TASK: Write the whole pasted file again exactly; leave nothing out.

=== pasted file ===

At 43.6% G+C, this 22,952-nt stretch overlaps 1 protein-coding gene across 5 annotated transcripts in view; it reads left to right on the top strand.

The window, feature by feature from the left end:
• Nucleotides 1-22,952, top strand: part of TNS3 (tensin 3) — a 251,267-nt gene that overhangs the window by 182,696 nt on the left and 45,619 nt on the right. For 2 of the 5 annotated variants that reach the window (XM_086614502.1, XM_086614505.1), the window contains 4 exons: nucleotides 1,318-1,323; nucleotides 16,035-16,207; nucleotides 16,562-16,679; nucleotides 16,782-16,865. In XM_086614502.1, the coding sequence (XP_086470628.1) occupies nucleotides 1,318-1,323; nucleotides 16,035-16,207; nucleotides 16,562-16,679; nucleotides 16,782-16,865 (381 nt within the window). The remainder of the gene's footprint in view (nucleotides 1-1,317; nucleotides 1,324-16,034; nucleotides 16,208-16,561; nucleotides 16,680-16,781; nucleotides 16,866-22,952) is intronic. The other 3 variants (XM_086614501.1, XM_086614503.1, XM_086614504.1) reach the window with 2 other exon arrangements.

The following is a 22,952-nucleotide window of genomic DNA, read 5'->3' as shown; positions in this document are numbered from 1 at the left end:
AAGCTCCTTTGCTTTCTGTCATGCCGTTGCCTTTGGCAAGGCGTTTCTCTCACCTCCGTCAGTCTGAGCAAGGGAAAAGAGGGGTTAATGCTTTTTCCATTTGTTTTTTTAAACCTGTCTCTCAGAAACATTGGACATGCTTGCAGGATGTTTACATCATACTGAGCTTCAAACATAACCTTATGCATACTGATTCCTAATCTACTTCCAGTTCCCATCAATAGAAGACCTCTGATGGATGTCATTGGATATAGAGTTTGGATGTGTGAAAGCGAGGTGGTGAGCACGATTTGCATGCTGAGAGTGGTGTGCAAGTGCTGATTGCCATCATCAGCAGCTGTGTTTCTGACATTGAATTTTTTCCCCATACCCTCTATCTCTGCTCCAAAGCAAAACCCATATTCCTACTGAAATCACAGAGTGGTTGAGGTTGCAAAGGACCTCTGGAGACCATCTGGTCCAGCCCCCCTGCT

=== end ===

At 43.6% G+C, this 22,952-nt stretch overlaps 1 protein-coding gene across 5 annotated transcripts in view; it reads left to right on the top strand.

The window, feature by feature from the left end:
• Nucleotides 1-22,952, top strand: part of TNS3 (tensin 3) — a 251,267-nt gene that overhangs the window by 182,696 nt on the left and 45,619 nt on the right. For 2 of the 5 annotated variants that reach the window (XM_086614502.1, XM_086614505.1), the window contains 4 exons: nucleotides 1,318-1,323; nucleotides 16,035-16,207; nucleotides 16,562-16,679; nucleotides 16,782-16,865. In XM_086614502.1, the coding sequence (XP_086470628.1) occupies nucleotides 1,318-1,323; nucleotides 16,035-16,207; nucleotides 16,562-16,679; nucleotides 16,782-16,865 (381 nt within the window). The remainder of the gene's footprint in view (nucleotides 1-1,317; nucleotides 1,324-16,034; nucleotides 16,208-16,561; nucleotides 16,680-16,781; nucleotides 16,866-22,952) is intronic. The other 3 variants (XM_086614501.1, XM_086614503.1, XM_086614504.1) reach the window with 2 other exon arrangements.

The following is a 22,952-nucleotide window of genomic DNA, read 5'->3' as shown; positions in this document are numbered from 1 at the left end:
AAGCTCCTTTGCTTTCTGTCATGCCGTTGCCTTTGGCAAGGCGTTTCTCTCACCTCCGTCAGTCTGAGCAAGGGAAAAGAGGGGTTAATGCTTTTTCCATTTGTTTTTTTAAACCTGTCTCTCAGAAACATTGGACATGCTTGCAGGATGTTTACATCATACTGAGCTTCAAACATAACCTTATGCATACTGATTCCTAATCTACTTCCAGTTCCCATCAATAGAAGACCTCTGATGGATGTCATTGGATATAGAGTTTGGATGTGTGAAAGCGAGGTGGTGAGCACGATTTGCATGCTGAGAGTGGTGTGCAAGTGCTGATTGCCATCATCAGCAGCTGTGTTTCTGACATTGAATTTTTTCCCCATACCCTCTATCTCTGCTCCAAAGCAAAACCCATATTCCTACTGAAATCACAGAGTGGTTGAGGTTGCAAAGGACCTCTGGAGACCATCTGGTCCAGCCCCCCTGCT